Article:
Spencer Lewis distinguishes between the outer self (the physical body and brain), the soul (which seems to be a collective entity) and the inner self, the individual identity which always exists and learns from incarnations (something like the notion or purgatory) as long as necessary. The inner self cannot sin. It does seem possible that a sin from the outer self could cause the inner self to be denied more incarnations (that is, remain in Hell). That would seen to behave with "spiritual bad faith," to fail to live up to convictions when they are known to be valid. Lewis acknowledges that some moral notions exist to prevent aggression on the rights of other individuals, some exist for the good of the community as a whole, and some moral notions have to do with essentially spiritual good faith. Because of the nature of the soul and complex problems of society, it is not easy for most people to parse moral teachings, but being one's brother's keeper can be important. Spencer's explanation of crucifixion and resurrection seems to be partly as a demonstration of the laws of karma and spiritual life cycle of the inner soul, but also to pass the knowledge among his disciples or adepts (which then numbered 120 but that collection would grow) and start the growth of a new spiritual kingdom.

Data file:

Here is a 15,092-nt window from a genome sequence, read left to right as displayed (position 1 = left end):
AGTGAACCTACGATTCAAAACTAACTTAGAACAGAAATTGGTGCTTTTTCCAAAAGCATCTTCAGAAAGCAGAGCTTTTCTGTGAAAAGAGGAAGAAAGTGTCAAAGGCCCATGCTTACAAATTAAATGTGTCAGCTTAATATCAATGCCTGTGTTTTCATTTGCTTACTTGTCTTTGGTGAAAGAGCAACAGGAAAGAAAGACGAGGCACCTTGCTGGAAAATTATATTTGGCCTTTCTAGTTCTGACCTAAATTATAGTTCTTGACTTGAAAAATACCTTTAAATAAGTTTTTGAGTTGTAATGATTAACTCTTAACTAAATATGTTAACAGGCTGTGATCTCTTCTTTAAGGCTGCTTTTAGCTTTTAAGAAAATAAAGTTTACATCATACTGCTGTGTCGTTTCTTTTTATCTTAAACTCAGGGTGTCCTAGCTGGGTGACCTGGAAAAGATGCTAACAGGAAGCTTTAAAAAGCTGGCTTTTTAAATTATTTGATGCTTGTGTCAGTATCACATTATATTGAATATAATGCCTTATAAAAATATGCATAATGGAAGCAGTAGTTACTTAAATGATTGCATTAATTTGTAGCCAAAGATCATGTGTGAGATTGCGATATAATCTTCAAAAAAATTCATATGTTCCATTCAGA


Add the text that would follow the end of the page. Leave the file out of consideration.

Conventional Christianity stresses salvation after one lifetime through grace and the atonement on the cross by Jesus Christ. The other major Lewis (C. S. Lewis) tried to develop as thorough an intellectual foundation for this in his works like Mere Christianity (1960). An important moral concept is what kind of living brings one closer to God or to shows the proper kind of faith. C. S. Lewis, for example, sometimes wrote that sexual morality is important, not just for society’s good, but because it tended to encourage people to develop active social empathy for others through the family (by becoming a parent and accepting family responsibilities) – a process of countering the natural inclination to focus on one’s own ability to compete and perform in a competitive world (this concept is part of the institutional concept of marriage being debated by the “challenge” of gay marriage). This has always been a bit of a problem, as men have to “compete” to provide for their own families, so it is a paradox that politicians can exploit to maintain class and tribal (and religious) divisions. However Spencer Lewis maintains that, while one improves one’s karma by helping others and indeed must do so (although it seems that one may keep the right to control one's own emotional distance from people), eventually one grows by practicing various mysteries (certain sounds, prayers, rituals, mantras, and so on) that lead to cosmic consciousness and abilities that seem supernatural to the normal world, including what amounts to astral projection. It would seem to the reader that a man is, in an physical incarnation, becoming more like a god. Initiates and masters of this practice supposedly are around the world, "the invisible empire of the Rosicrucians." Of course, other great spiritual leaders are well known, such as the Dalai Lama of Tibet (whose history is quite convincing). I actually met him in line waiting to board a flight from Amsterdam in May 2001.